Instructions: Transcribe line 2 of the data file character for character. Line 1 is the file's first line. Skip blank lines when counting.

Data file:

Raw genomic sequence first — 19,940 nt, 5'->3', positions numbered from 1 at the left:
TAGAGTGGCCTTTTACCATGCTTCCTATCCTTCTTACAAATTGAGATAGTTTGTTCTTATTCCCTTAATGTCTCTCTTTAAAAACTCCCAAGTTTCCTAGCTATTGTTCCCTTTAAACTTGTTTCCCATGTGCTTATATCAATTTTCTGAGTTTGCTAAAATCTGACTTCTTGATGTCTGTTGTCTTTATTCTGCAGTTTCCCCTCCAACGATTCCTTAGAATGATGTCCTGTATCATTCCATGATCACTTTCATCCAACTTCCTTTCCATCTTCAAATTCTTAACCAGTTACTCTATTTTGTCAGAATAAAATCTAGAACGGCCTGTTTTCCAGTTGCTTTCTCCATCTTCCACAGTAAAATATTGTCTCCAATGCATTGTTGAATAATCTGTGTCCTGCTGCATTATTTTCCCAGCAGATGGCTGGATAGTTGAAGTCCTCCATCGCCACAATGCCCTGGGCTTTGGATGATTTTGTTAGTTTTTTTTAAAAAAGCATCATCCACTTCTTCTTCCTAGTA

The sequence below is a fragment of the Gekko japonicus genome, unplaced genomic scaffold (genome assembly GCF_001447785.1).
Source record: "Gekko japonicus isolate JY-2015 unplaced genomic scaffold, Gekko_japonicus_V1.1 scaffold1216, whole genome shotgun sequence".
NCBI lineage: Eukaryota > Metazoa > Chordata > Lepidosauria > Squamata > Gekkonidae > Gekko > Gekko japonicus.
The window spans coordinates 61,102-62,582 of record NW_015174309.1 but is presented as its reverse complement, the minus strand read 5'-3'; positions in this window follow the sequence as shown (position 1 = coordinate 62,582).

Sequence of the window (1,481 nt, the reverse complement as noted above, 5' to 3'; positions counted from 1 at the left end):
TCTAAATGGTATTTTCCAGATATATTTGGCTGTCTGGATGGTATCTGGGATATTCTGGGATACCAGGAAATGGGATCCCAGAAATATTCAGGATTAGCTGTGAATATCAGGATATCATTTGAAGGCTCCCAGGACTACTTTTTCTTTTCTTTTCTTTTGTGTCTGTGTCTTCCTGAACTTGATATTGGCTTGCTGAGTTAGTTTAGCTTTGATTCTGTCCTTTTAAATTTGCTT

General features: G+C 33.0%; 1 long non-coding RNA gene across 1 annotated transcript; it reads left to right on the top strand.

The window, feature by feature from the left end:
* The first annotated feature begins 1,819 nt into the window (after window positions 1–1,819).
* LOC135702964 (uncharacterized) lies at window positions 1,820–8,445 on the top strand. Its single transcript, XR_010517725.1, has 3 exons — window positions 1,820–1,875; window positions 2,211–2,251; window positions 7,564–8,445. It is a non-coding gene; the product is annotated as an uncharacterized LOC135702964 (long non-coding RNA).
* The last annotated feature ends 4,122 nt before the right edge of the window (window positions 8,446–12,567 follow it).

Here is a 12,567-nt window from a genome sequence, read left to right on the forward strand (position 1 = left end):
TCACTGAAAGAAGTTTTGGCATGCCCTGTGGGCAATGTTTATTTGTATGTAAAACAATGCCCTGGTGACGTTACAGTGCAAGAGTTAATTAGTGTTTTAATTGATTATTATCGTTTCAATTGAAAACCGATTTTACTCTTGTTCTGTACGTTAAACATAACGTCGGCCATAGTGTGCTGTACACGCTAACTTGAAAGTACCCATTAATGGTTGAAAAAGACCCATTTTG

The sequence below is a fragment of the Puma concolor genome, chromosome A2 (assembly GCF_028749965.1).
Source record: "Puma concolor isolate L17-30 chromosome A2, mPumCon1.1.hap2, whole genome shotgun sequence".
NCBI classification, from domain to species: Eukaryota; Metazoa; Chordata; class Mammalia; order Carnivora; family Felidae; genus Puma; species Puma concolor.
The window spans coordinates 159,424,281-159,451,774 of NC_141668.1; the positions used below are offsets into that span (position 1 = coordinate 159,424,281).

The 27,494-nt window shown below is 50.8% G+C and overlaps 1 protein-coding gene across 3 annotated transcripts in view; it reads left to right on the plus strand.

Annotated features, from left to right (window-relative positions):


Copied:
TAGAGTGGCCTTTTACCATGCTTCCTATCCTTCTTACAAATTGAGATAGTTTGTTCTTATTCCCTTAATGTCTCTCTTTAAAAACTCCCAAGTTTCCTAGCTATTGTTCCCTTTAAACTTGTTTCCCATGTGCTTATATCAATTTTCTGAGTTTGCTAAAATCTGACTTCTTGATGTCTGTTGTCTTTATTCTGCAGTTTCCCCTCCAACGATTCCTTAGAATGATGTCCTGTATCATTCCATGATCACTTTCATCCAACTTCCTTTCCATCTTCAAATTCTTAACCAGTTACTCTATTTTGTCAGAATAAAATCTAGAACGGCCTGTTTTCCAGTTGCTTTCTCCATCTTCCACAGTAAAATATTGTCTCCAATGCATTGTTGAATAATCTGTGTCCTGCTGCATTATTTTCCCAGCAGATGGCTGGATAGTTGAAGTCCTCCATCGCCACAATGCCCTGGGCTTTGGATGATTTTGTTAGTTTTTTTTAAAAAAGCATCATCCACTTCTTCTTCCTAGTA